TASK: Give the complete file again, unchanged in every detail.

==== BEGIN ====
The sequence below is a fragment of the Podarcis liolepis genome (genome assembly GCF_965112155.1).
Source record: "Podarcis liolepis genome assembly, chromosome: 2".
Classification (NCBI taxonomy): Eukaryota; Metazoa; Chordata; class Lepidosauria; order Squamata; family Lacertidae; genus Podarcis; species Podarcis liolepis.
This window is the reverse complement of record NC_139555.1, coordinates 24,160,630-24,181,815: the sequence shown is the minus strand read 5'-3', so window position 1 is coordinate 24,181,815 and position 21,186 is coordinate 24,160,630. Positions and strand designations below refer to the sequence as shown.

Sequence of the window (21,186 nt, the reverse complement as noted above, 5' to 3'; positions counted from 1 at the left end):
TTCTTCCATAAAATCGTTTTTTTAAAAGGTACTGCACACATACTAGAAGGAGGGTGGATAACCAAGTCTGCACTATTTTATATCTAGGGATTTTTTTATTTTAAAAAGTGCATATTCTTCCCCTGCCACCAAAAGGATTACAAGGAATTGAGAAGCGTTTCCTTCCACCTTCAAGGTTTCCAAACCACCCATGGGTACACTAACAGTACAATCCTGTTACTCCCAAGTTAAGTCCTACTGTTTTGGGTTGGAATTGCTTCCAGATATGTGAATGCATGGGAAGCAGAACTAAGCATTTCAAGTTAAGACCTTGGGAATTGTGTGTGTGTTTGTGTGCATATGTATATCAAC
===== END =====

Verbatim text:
The sequence below is a fragment of the Podarcis liolepis genome (genome assembly GCF_965112155.1).
Source record: "Podarcis liolepis genome assembly, chromosome: 2".
Classification (NCBI taxonomy): Eukaryota; Metazoa; Chordata; class Lepidosauria; order Squamata; family Lacertidae; genus Podarcis; species Podarcis liolepis.
This window is the reverse complement of record NC_139555.1, coordinates 24,160,630-24,181,815: the sequence shown is the minus strand read 5'-3', so window position 1 is coordinate 24,181,815 and position 21,186 is coordinate 24,160,630. Positions and strand designations below refer to the sequence as shown.

Sequence of the window (21,186 nt, the reverse complement as noted above, 5' to 3'; positions counted from 1 at the left end):
TTCTTCCATAAAATCGTTTTTTTAAAAGGTACTGCACACATACTAGAAGGAGGGTGGATAACCAAGTCTGCACTATTTTATATCTAGGGATTTTTTTATTTTAAAAAGTGCATATTCTTCCCCTGCCACCAAAAGGATTACAAGGAATTGAGAAGCGTTTCCTTCCACCTTCAAGGTTTCCAAACCACCCATGGGTACACTAACAGTACAATCCTGTTACTCCCAAGTTAAGTCCTACTGTTTTGGGTTGGAATTGCTTCCAGATATGTGAATGCATGGGAAGCAGAACTAAGCATTTCAAGTTAAGACCTTGGGAATTGTGTGTGTGTTTGTGTGCATATGTATATCAAC